Pennsylvania has rejected hundreds of thousands of applications for mail-in ballots before the 2020 election due to confusion surrounding the process.
About 372,000 requests were rejected, as reported by ProPublica on Friday, mainly because many of them, approx. 90%, were duplicates. Overall, according to the publication, one in five requests for mail-in voting is rejected.
The main reason? Many people who voted in the June primary election may have already ticked a box to request a vote by mail for the November election.
As noted by ProPublica, people who make more than one request must eventually receive their vote. They can also go to the polls on election day.
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More than 2.5 million Pennsylvania residents have requested mail voting in this election.
The state expects a record volume of ballot papers to be sent by mail, and as it is now, counties cannot begin the cumbersome process necessary to ultimately vote those votes until election day.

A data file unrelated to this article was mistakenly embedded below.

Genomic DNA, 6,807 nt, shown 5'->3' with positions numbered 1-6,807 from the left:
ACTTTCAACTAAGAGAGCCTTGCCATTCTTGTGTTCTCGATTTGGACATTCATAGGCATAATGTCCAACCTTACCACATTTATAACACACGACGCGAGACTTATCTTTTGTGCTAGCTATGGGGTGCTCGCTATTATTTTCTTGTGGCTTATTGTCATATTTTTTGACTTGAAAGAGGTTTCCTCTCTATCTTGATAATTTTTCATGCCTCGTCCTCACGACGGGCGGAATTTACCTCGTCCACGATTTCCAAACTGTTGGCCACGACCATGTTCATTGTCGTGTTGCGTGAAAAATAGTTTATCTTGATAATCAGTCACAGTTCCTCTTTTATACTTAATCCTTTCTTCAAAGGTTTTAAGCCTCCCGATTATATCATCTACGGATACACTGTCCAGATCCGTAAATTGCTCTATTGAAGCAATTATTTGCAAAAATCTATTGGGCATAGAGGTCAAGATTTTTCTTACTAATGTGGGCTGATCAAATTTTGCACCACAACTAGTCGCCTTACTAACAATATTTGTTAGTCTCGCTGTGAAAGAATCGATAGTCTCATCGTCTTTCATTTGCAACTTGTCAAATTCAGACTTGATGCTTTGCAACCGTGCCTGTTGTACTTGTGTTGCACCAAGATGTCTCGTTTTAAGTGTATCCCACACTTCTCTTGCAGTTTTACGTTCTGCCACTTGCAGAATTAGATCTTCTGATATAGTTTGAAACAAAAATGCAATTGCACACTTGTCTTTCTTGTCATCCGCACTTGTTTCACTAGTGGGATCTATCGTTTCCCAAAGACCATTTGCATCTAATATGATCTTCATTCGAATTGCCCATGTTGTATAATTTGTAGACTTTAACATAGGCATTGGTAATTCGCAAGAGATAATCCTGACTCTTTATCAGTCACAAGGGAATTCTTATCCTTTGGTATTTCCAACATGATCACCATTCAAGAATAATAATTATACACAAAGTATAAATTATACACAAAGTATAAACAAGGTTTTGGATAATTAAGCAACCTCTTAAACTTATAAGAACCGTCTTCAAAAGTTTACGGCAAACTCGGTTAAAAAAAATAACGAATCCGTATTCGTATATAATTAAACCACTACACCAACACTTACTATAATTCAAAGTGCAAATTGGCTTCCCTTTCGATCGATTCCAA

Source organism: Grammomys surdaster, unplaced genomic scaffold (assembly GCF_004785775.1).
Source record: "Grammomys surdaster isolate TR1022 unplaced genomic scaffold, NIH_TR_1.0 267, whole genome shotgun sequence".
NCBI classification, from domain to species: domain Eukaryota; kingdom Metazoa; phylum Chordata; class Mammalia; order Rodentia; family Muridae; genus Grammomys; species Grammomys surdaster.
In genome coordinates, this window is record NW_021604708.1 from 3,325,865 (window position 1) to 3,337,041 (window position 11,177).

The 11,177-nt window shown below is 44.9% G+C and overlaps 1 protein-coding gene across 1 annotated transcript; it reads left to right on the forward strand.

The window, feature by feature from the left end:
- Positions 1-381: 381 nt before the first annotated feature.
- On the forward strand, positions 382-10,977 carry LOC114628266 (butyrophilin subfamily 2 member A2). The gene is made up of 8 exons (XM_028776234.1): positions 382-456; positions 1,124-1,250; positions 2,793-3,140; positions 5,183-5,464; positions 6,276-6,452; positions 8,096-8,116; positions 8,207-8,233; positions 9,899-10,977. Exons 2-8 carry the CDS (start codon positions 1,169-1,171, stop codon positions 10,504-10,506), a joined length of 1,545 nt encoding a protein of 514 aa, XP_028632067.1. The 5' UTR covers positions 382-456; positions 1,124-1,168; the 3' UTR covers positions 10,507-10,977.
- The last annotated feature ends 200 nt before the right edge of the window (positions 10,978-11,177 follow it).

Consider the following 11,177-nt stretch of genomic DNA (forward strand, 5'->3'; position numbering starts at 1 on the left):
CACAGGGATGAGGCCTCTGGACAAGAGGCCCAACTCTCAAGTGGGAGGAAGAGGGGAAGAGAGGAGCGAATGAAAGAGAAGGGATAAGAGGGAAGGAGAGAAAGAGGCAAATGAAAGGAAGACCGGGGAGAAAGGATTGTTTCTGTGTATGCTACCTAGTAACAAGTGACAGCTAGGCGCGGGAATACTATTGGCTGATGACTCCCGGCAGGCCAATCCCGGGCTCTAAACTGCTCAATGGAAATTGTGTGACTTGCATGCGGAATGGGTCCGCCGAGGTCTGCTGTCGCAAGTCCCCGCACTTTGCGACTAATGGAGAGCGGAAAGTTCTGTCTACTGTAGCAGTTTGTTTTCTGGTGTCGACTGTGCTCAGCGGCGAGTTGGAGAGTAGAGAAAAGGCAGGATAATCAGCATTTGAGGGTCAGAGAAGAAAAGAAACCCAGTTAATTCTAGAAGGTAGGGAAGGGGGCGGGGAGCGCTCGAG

There is an ongoing discussion in the state legislature to allow pre-excavation to begin in the days leading up to the election, even if an agreement has not been reached.
There is concern that the longer it takes Pennsylvania to agree on the final number of votes, the more likely it is that there will be concerns about the safety of the process.
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The Pennsylvania Supreme Court added the confusion when it ruled that if a vote is not sent in a “secrecy”
The court will also decide whether a ballot should be rejected if a signature is significantly different from the one stored in the voter registration database.
Meanwhile, there is another battle in the court system over the time frame for mail-in polls to be counted. As it stands, the Supreme Court has allowed votes that are postmarked on election day and received on November 6 to be counted.